I grew up in a family where Mom read The Chronicles of Narnia out loud while Dad drove as we traversed the state of Texas on summer vacation. My sister and I fell into magical lands with mythical creatures as small Texas towns whizzed by outside our windows. These hours spent reading in the car provided needed entertainment as well as some family bonding on those long road trips.
If you’re planning to hit the road with the family this fall, set aside some time to visit the many independent bookstores in Texas—from Front Street Books in Alpine to Main Street Bookshop in Rockdale—that offer kid-friendly sections. You might just find yourself whisked away to a magical land on your next drive across the state.
Fabled Bookshop & Cafe
215 S. Fourth St.
Located in downtown Waco (look for the iconic “Wacotown” mural on the side of the building), Fabled celebrates its fourth anniversary this month as Waco’s first independent bookstore. A 6-foot-tall owl greets visitors as they enter an industrial-style interior with inviting seating, tall bookcases, and comforting aromas from the café that serves literary-inspired drinks such as the Harry Potter-themed Muggle Mocha and a nonalcoholic version of Marilla Cuthbert’s Raspberry Cordial in Anne of Green Gables. Kids and adults will be enchanted by the children’s room, which can be entered Narnia-style: through the door of a wardrobe. Plan a visit to coincide with scheduled speaking engagements with authors like Jayme Blaschke (Inside the Texas Chicken Ranch: The Definitive Account of The Best Little Whorehouse) and Lawrence Wright (Mr. Texas, coming out in September).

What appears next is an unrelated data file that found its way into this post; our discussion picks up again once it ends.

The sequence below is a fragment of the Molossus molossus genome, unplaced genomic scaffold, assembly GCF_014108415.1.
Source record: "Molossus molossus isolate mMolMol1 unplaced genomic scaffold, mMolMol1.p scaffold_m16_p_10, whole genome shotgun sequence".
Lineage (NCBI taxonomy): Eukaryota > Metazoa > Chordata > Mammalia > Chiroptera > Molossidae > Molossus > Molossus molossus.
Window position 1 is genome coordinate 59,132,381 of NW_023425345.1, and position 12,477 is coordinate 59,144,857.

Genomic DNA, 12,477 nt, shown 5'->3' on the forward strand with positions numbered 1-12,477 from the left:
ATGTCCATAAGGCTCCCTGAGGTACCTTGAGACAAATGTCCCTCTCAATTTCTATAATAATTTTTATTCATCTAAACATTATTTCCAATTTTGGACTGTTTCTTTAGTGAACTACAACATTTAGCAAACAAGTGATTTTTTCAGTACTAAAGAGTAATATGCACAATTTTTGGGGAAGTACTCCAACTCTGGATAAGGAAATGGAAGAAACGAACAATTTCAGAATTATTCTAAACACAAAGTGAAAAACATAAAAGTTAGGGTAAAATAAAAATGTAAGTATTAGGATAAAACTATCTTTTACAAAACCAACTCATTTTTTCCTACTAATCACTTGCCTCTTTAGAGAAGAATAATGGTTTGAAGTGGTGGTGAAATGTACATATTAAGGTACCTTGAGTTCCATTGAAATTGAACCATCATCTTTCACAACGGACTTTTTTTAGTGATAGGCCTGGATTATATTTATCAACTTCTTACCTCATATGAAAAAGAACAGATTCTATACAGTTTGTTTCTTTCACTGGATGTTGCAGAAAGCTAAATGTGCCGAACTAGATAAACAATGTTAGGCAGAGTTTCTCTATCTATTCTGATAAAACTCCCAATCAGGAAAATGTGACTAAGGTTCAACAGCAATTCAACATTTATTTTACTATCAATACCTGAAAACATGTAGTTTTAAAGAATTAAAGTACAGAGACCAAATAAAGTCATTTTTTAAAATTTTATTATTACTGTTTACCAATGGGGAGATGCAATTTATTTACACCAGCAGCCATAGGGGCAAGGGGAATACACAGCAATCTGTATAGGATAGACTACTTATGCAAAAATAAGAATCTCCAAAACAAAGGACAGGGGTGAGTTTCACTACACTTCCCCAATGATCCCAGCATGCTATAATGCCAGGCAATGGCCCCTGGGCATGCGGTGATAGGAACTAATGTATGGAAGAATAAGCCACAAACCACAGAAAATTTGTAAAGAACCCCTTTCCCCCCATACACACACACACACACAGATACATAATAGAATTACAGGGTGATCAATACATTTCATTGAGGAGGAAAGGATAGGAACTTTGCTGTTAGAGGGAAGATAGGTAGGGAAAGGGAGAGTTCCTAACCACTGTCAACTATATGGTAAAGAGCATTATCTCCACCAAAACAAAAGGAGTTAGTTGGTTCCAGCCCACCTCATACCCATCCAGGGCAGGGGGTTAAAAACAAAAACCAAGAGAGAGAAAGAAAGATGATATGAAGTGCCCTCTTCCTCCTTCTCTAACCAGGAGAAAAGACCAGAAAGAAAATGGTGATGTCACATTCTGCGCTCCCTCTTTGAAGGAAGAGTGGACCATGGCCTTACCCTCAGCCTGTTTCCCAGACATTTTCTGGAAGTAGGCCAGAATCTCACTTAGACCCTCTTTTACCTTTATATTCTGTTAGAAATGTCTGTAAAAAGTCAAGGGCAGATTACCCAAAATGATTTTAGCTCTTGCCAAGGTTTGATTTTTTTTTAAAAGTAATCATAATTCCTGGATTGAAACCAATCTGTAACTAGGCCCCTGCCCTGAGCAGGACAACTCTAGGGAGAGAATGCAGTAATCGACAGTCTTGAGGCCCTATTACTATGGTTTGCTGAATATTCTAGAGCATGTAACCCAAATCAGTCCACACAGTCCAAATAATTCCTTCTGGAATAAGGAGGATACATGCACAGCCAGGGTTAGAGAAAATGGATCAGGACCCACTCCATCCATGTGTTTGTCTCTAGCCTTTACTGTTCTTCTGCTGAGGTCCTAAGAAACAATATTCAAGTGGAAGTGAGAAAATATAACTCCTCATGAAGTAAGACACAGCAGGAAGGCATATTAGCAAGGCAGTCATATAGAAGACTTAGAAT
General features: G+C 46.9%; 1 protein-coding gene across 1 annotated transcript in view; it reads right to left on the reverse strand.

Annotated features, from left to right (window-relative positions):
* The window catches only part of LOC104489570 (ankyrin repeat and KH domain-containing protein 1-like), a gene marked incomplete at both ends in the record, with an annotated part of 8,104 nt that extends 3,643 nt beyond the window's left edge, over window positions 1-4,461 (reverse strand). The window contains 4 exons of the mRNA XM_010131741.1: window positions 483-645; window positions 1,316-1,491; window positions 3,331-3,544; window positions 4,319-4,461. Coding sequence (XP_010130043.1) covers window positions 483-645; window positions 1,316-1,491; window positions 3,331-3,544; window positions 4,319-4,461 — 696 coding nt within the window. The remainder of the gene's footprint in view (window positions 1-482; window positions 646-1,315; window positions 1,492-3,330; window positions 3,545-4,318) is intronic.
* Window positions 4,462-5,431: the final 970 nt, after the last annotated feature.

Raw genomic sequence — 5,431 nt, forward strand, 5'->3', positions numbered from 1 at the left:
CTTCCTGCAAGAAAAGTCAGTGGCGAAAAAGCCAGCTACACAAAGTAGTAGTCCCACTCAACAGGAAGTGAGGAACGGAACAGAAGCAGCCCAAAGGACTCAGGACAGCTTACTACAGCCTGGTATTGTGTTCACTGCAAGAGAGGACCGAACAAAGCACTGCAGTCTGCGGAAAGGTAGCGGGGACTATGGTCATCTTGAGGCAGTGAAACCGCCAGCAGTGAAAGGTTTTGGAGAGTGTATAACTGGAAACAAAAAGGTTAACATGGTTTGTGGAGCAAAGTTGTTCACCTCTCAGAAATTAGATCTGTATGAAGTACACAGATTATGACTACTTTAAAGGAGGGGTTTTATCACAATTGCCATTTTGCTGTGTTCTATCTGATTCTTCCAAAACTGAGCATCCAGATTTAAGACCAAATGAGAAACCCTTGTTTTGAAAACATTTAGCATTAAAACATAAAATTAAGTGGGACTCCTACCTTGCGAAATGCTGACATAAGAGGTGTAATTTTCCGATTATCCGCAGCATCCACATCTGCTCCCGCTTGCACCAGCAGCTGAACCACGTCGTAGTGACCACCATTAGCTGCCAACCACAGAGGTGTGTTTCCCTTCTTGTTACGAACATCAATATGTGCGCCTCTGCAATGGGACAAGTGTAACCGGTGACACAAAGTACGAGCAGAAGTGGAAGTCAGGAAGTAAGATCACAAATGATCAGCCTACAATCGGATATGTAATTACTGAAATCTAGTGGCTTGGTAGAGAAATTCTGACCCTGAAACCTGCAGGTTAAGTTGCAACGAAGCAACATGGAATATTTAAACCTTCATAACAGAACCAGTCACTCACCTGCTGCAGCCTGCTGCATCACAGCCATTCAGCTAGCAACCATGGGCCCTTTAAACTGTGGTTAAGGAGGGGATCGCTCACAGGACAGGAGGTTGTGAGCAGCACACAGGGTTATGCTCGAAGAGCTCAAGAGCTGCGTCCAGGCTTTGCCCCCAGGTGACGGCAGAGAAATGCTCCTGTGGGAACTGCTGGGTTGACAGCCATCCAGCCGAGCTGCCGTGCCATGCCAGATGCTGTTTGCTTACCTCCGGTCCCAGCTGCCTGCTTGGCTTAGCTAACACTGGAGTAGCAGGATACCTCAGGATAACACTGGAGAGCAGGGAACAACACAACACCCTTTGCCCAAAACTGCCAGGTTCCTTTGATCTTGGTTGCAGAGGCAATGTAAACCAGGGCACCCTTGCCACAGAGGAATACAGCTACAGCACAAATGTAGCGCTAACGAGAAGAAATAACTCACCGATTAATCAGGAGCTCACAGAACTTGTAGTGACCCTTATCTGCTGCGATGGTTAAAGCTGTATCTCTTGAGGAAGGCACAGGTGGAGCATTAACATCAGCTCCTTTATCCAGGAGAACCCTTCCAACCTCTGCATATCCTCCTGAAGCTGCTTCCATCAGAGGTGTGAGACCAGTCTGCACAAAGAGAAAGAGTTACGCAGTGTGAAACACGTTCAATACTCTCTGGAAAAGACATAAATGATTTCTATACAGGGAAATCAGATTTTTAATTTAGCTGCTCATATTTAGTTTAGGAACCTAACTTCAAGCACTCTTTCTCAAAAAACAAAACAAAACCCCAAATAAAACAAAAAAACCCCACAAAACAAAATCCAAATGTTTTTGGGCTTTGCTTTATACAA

Front Street Books
121 E. Holland Ave.
If you find yourself in the Big Bend area, head to Front Street Books, located among the many storefronts you can find walking along Alpine’s Holland Avenue. The shop welcomes youngsters to its children’s shop “around the corner,” as the sign painted on the wall says. There are story times and a wide selection of family-friendly books. The rest of the shop specializes in regional books as well as local authors and invites the community and visitors to attend events like book discussions and signings. Recently, the store hosted JJ Rusz speaking on his Big Bend Country Mystery series. To see what’s coming up, the bookstore has a monthly newsletter that includes the staff’s reading picks and a list of upcoming events.
The Book Nook
108 S. Douglas St.
Get lost in this unassuming shop, just a block off Brenham’s historic courthouse square. Browse several rooms full of new and used books and merchandise such as puzzles, socks, and stickers. A well-organized and well-lit children’s room is central to the store and offers titles from Scholastic, Little Golden Books, and Dr. Seuss, plus a dedicated section showcasing books about Texas. From durable board books for toddlers to pop-up books for younger kids to chapter books for middle grades, this inviting area beckons children to dive right into reading. Adjacent to the children’s room is a teen section, with curated reads appropriate for the age group.
Lark & Owl Booksellers
205 Sixth St., Suite 101